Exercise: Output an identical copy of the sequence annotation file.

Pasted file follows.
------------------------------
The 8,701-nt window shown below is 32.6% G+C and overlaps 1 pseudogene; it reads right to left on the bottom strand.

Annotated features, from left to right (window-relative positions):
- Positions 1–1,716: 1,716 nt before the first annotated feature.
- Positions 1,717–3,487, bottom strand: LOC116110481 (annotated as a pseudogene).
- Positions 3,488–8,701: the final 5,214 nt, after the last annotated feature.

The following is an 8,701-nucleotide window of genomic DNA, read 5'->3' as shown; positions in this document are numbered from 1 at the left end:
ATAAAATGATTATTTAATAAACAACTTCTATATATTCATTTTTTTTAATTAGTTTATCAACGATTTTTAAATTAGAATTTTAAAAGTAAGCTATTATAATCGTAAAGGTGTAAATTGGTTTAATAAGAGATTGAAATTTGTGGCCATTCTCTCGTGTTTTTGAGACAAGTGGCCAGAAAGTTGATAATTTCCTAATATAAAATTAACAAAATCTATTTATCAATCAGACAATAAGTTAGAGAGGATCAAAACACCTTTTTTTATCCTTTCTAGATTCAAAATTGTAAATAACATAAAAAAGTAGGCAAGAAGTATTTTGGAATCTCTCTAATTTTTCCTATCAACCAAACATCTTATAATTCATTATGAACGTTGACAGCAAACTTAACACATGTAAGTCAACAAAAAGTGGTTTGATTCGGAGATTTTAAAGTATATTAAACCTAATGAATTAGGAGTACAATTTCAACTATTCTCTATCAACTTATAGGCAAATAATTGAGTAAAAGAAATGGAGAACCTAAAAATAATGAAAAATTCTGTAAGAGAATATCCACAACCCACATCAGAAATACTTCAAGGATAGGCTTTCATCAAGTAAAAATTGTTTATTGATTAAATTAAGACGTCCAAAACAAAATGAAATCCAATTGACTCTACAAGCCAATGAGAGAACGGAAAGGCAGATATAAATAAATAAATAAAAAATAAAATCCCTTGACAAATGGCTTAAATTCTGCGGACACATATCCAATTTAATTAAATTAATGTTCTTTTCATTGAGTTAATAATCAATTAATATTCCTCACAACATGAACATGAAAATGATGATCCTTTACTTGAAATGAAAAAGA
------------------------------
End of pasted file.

The 8,701-nt window shown below is 32.6% G+C and overlaps 1 pseudogene; it reads right to left on the bottom strand.

Annotated features, from left to right (window-relative positions):
- Positions 1–1,716: 1,716 nt before the first annotated feature.
- Positions 1,717–3,487, bottom strand: LOC116110481 (annotated as a pseudogene).
- Positions 3,488–8,701: the final 5,214 nt, after the last annotated feature.

The following is an 8,701-nucleotide window of genomic DNA, read 5'->3' as shown; positions in this document are numbered from 1 at the left end:
ATAAAATGATTATTTAATAAACAACTTCTATATATTCATTTTTTTTAATTAGTTTATCAACGATTTTTAAATTAGAATTTTAAAAGTAAGCTATTATAATCGTAAAGGTGTAAATTGGTTTAATAAGAGATTGAAATTTGTGGCCATTCTCTCGTGTTTTTGAGACAAGTGGCCAGAAAGTTGATAATTTCCTAATATAAAATTAACAAAATCTATTTATCAATCAGACAATAAGTTAGAGAGGATCAAAACACCTTTTTTTATCCTTTCTAGATTCAAAATTGTAAATAACATAAAAAAGTAGGCAAGAAGTATTTTGGAATCTCTCTAATTTTTCCTATCAACCAAACATCTTATAATTCATTATGAACGTTGACAGCAAACTTAACACATGTAAGTCAACAAAAAGTGGTTTGATTCGGAGATTTTAAAGTATATTAAACCTAATGAATTAGGAGTACAATTTCAACTATTCTCTATCAACTTATAGGCAAATAATTGAGTAAAAGAAATGGAGAACCTAAAAATAATGAAAAATTCTGTAAGAGAATATCCACAACCCACATCAGAAATACTTCAAGGATAGGCTTTCATCAAGTAAAAATTGTTTATTGATTAAATTAAGACGTCCAAAACAAAATGAAATCCAATTGACTCTACAAGCCAATGAGAGAACGGAAAGGCAGATATAAATAAATAAATAAAAAATAAAATCCCTTGACAAATGGCTTAAATTCTGCGGACACATATCCAATTTAATTAAATTAATGTTCTTTTCATTGAGTTAATAATCAATTAATATTCCTCACAACATGAACATGAAAATGATGATCCTTTACTTGAAATGAAAAAGA